3M also offers products that use RFID technologies. RFID chips replace barcodes as inventory control markers that uniquely identify each physical item in a library’s collection. RFID tags can be programmed with a unique identifying number and other data about a given item. In the library context, RFID readers can be used to identify materials during circulation transactions. Unlike barcode readers that require a discrete scan using an optical reader, RFID readers are able to detect multiple tags that come within range simultaneously. In addition to replacing barcodes for inventory identification, RFID tags can also be used for theft detection when paired with appropriately configured exit gates.
These technologies form the basis of a variety of circulation and inventory control-related products that 3M offers to libraries. The company has developed self-checkout workstations with a variety of features that allow patrons to process materials that they want to borrow from the library on their own. The self-checkout stations interact with the library’s automation system as it processes the circulation transaction. The self-checkout station also deactivates the item for the theft-detection system, whether it uses electromagnetic Tattle-Tape strips or RFID tags. 3M’s selfcheck stations include features that allow them to collect any fines that may be due from the patron.
3M also created a product called the Digital Library Assistant, a portable, hand-held RFID reader that can be used for a variety of functions related to inventory control of library materials. A library worker might use the Digital Library Assistant to scan books on shelves to perform an inventory, to check for proper shelving order, to search for missing items, or to identify items on a list that have been requested by library patrons.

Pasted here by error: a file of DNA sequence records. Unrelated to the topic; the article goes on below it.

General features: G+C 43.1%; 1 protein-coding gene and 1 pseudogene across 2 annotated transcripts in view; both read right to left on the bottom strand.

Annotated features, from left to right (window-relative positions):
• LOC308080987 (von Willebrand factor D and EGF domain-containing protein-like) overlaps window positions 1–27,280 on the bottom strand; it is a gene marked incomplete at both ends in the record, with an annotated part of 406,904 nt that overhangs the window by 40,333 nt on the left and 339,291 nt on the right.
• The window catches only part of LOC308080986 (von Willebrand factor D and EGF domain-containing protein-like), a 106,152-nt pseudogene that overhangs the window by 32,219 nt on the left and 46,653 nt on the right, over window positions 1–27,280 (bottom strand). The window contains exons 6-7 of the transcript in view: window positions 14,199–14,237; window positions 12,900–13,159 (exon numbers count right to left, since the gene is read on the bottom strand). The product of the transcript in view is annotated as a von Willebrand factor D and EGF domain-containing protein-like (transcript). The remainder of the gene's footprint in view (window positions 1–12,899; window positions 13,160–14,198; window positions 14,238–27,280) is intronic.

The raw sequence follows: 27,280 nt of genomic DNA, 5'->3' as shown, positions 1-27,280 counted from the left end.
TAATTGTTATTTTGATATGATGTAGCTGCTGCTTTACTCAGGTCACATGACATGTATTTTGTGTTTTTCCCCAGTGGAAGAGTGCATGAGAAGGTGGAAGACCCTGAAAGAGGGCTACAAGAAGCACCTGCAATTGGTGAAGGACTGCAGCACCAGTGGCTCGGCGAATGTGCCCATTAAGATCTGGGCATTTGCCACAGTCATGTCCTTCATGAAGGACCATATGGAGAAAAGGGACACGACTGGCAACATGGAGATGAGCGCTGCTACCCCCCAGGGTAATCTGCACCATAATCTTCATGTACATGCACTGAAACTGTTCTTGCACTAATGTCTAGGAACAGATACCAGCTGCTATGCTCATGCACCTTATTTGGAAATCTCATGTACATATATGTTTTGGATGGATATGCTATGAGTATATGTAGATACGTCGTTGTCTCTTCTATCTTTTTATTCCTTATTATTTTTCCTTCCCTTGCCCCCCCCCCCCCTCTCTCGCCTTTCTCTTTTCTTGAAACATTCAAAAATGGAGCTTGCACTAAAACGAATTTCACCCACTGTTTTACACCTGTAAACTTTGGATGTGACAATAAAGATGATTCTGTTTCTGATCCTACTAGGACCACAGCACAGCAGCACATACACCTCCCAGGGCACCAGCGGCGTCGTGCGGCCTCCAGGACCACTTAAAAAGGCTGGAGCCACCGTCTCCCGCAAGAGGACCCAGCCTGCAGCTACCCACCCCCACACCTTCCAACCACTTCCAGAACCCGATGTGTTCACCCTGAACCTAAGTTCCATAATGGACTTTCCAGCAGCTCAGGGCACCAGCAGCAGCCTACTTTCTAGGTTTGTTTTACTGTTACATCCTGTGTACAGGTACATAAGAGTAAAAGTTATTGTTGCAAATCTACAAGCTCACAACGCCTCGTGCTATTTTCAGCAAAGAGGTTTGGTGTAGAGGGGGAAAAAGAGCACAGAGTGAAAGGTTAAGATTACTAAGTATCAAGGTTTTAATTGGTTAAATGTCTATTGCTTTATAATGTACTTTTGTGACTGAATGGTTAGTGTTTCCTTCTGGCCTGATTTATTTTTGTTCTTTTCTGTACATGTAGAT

3M applied for and received a number of patents related to these products. United States Patents involved in the suite include: 6,486,780, 6,232,870, and 6,857,568.
EnvisionWare began as a company involved in products related to the management of public library workstations. This included a reservation and scheduling system to allow libraries to manage the use of library computers by their patrons, especially for Internet access, but also for word processing and other applications. EnvisionWare also offers products to manage patron printing, including the ability to meter and charge fees.
In 2006 EnvisionWare entered the self-check and RFID arena, eventually leading to the development of a full line of RFID products for self-check and automated material handling.